In their talk, Jayne Morris, principal engineer at Amgen (Thousand Oaks, CA), and Kim Van Camp, product manager at Emerson Process Management (Pittsburgh, PA), said that Amgen is using the information-technology infrastructure library (ITIL) to reduce cost and risk and to maximize productivity. ITIL is a worldwide standard that provides a framework of best practices for managing IT services through the IT service life cycle. Having used ITIL to manage its IT services, Amgen decided to apply aspects of it to automation, too, in hopes of improving service and change management.
Morris explained that when a company implements business processes such as service-level management and incident management using the ITIL framework, it can increase coordination, improve response time, resolve incidents quickly, and prevent incidents by sharing knowledge. Thus, ITIL focuses on continuous improvement and leads to more efficient automation-service delivery.Although the presenters focused on automation and IT, they revealed one way of addressing enterprise-level concerns. Both underscored the idea that creativity can reveal the connections between seemingly separate things, and that ingenuity can lead to solutions for large problems.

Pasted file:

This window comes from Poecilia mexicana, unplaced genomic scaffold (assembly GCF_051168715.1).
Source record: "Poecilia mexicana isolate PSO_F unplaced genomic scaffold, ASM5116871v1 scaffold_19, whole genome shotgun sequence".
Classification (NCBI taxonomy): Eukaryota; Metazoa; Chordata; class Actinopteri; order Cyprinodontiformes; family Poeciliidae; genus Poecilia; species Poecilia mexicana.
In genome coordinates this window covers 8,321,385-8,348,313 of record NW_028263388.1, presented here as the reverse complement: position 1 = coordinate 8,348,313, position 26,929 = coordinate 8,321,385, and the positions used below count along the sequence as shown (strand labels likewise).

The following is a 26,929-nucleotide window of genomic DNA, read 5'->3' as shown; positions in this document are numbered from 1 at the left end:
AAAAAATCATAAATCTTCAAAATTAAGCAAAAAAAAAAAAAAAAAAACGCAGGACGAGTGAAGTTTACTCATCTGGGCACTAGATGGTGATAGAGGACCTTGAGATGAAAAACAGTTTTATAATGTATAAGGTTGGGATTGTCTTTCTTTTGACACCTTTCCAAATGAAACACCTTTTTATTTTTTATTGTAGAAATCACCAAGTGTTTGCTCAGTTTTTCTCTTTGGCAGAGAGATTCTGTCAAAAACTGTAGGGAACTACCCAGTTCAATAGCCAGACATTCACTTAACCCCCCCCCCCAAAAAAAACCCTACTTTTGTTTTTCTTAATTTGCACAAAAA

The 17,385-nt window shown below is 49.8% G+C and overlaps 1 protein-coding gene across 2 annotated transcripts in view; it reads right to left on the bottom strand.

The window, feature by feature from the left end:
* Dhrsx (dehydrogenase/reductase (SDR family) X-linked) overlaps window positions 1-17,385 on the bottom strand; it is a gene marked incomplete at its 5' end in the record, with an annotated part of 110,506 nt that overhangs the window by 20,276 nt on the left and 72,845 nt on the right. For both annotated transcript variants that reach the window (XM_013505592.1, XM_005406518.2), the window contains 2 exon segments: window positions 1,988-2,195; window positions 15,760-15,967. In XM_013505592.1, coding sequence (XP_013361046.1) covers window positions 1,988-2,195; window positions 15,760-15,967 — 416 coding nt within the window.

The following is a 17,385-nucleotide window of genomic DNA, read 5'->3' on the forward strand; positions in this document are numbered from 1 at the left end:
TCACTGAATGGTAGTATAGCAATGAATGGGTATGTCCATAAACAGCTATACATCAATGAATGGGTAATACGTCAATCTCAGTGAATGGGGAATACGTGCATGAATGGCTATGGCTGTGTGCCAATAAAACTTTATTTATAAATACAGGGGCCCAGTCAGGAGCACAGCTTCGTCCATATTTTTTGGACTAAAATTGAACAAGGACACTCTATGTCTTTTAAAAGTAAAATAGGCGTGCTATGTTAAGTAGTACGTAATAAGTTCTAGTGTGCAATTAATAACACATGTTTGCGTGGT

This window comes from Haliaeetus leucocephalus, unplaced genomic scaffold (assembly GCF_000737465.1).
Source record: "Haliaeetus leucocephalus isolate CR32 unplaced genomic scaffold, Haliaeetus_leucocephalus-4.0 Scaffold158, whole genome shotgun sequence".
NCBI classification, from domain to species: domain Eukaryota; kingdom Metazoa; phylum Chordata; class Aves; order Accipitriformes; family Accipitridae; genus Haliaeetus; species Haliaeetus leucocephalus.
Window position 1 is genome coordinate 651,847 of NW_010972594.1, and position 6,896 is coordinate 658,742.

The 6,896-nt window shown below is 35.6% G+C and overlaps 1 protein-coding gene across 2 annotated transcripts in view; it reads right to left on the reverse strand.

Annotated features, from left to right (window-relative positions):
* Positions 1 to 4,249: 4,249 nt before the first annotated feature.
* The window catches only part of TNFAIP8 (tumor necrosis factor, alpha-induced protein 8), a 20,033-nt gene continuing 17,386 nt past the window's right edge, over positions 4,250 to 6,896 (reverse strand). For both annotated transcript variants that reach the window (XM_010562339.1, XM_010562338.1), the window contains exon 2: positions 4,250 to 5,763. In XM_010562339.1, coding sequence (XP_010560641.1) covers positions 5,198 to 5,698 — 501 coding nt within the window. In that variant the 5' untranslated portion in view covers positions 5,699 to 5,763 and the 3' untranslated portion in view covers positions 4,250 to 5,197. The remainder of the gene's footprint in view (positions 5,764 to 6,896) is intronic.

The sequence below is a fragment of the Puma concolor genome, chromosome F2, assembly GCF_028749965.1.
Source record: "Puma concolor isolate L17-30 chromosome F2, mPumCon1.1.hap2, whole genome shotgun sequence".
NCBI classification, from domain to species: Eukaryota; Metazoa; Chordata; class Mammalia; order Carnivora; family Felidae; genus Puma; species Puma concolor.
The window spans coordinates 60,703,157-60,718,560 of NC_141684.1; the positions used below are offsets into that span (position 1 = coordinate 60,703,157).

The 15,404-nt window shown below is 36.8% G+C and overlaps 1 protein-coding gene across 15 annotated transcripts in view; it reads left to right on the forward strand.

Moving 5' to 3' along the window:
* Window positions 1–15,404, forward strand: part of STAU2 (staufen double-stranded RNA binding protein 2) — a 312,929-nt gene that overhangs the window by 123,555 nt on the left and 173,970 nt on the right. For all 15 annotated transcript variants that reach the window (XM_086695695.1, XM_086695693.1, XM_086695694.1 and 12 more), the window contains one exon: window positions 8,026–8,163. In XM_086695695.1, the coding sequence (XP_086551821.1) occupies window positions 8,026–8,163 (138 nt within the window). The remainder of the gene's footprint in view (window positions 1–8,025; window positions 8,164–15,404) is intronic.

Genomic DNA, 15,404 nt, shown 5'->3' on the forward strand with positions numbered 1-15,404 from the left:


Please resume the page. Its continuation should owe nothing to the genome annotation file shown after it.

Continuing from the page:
Erik Greb is an assistant editor of Pharmaceutical Technology.